An open door that allows people to pop in. Close the door when you do not want to be interrupted. Put a sign on it that reads working: available at __ o’clock.
Other items on your to-do list that beckon whenever what you are working on becomes difficult or boring. Recognize this as a moment to take a break. Stand up, do a quick bit of exercise, have a glass of water, meditate for three minutes, then go back to what you were working on. Try not to allow yourself to abandon what you were doing
New ideas that pop into your mind while you’re working. Keep a pad next to you at all times. Use this to write down great ideas or mundane stuff you don’t want to forget (like buy a quart of milk on the way home) so that you can return to what you were doing.
E-mail—and Junk Time. You sit down at your desk fully intending to compose the important memo that’s due. When your computer boots up, instead of going straight to your word-processing program, you check in first with your e-mail and end up staying there for 45 minutes. To minimize this “junk time” (the time-stealing equivalent of Doritos that you gorge on, leaving little room for the main task), see tip for “Screensucking.”
The time of day when you are mentally at your freshest, most able to concentrate and think clearly, least burdened by annoyances and new tasks, most able to bring your entire mind to bear on a single task. For most people this is in the morning, hence the name. For others, however, it comes at midday or even the evening.
Tip: Know when your “morning” burst comes and make sure you use that time to full advantage, doing your most important, most difficult work.
Wanting what’s new, what’s the latest, what’s now, a person can become all but addicted to keeping up, second to second, with what’s “going on".
While there have always been people who crave information, there has never before been so much that is so readily available—CNN, the Internet, newspapers, radio, even those relics called books—that we feel starved when the information stops.
Wanting what’s new, what’s the latest, what’s now, a person can become all but addicted to keeping up, second to second, with what’s “going on,” relying totally on the judgment of others to select what belongs under that curious term. After a while, nothing goes on in the information addict’s life except what others have decided is going on in the world.
In another of the many paradoxes of modern life, info addicts can lose their own ability to make a difference in life because they are so busy keeping up to date on all the differences that other people are making.
Multitasking ineffectively. Multitasking originated as a term to describe what a computer does during the microseconds between keystrokes as you are typing. For most people, multitasking is exciting and sometimes necessary. But rarely is it as efficient or effective as devoting your full attention to one task.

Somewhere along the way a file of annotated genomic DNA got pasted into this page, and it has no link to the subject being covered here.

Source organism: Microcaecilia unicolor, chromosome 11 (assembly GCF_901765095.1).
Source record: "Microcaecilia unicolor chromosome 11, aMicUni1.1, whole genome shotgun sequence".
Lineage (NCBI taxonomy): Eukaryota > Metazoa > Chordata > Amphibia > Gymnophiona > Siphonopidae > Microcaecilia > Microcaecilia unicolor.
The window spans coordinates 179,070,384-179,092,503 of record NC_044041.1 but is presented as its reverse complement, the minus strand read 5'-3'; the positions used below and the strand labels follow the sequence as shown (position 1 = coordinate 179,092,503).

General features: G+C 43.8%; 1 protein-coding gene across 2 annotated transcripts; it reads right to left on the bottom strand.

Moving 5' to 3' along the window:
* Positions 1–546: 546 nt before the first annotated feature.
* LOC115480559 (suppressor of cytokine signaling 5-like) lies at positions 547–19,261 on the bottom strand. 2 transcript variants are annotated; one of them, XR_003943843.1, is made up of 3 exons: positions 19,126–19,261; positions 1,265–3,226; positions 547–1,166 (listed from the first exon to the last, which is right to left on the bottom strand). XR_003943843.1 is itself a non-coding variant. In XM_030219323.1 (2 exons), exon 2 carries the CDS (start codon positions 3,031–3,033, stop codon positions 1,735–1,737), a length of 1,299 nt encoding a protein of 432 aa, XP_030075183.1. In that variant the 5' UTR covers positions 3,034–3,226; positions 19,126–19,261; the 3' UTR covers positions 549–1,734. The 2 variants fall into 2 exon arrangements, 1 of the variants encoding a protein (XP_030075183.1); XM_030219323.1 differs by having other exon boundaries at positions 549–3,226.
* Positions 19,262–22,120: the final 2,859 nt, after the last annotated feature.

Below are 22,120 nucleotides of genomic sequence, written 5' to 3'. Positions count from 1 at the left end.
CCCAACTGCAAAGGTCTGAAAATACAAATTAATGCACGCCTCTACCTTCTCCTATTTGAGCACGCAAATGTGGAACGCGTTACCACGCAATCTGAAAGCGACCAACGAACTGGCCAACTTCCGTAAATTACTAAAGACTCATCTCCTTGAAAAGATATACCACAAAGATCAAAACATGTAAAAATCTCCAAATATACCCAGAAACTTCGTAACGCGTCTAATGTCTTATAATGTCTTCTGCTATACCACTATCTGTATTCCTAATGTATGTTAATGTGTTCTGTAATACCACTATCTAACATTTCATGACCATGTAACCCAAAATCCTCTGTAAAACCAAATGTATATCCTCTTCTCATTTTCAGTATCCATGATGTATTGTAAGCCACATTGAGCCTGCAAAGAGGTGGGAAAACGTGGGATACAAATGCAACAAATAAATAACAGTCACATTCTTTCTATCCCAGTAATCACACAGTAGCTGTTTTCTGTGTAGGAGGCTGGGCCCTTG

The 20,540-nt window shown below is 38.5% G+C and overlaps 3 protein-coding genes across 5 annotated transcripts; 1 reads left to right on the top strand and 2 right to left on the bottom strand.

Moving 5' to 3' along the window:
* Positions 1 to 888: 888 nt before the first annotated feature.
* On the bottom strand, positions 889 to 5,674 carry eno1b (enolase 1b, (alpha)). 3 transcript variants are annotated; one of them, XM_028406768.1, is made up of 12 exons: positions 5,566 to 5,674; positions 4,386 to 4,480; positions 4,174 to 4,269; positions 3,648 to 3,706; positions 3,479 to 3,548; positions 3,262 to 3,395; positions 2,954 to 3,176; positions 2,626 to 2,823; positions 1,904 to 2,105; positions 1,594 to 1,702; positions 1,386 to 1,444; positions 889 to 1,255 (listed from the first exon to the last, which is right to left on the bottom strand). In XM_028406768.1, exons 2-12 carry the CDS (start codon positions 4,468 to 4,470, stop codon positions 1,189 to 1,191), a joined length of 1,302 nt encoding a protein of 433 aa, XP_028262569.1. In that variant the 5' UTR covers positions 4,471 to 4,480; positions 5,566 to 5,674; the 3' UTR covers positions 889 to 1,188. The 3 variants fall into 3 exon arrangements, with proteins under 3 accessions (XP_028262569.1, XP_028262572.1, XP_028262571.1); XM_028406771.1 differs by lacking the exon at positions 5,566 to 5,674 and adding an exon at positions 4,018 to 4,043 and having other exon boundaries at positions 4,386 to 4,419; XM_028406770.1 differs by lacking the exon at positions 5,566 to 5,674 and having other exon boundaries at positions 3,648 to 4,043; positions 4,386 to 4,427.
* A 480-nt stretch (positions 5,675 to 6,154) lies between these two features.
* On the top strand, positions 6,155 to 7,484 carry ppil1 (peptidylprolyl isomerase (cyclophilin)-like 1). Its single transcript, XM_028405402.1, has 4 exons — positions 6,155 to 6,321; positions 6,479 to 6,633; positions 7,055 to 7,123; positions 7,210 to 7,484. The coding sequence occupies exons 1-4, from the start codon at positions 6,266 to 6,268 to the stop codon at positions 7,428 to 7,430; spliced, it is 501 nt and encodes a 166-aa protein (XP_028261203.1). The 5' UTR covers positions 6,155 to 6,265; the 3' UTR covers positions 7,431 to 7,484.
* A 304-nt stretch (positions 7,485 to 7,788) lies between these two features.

Remember that your brain will not handle any one of the tasks you are attempting to multitask as effectively as it would if you were doing each task one at a time.
What most of us do is fraz. We multitask hurriedly, missing key bits of information, being impolite, or failing to produce our best work. That’s because the brain is actually switching attention rapidly back and forth from one task to another, so that activities just appear to be happening simultaneously.
Tip: Remember that your brain will not handle any one of the tasks you are attempting to multitask as effectively as it would if you were doing each task one at a time.
This beast pursues you every day. Wherever you go, the megaloctopus extends its tentacles, trying to trap you and keep you from doing what you’re trying to do. The megaloctopus is made up of all the people who want your time, all the tasks you’re supposed to get done, all the places you’re supposed to go, all the opportunities you possibly could pursue, all the temptations you try to resist, all the hopes you’ve ever had as well as all the fears—in short, all that may rise up and steal you away from the task you are trying to complete right now, in the present moment.
Tip: The best way to combat the megaloctopus is to know it’s there. Don’t fall into the trap of believing you ought to do everything you’re asked to do or could do. The megaloctopus depends upon your believing that. Practice saying, “Stop!” or “Enough!” You can do only what you can do, and you will do what you can do much more effectively if you’re not trying frantically to squeeze in more than you reasonably can. Cut those tentacles when they start to entwine you.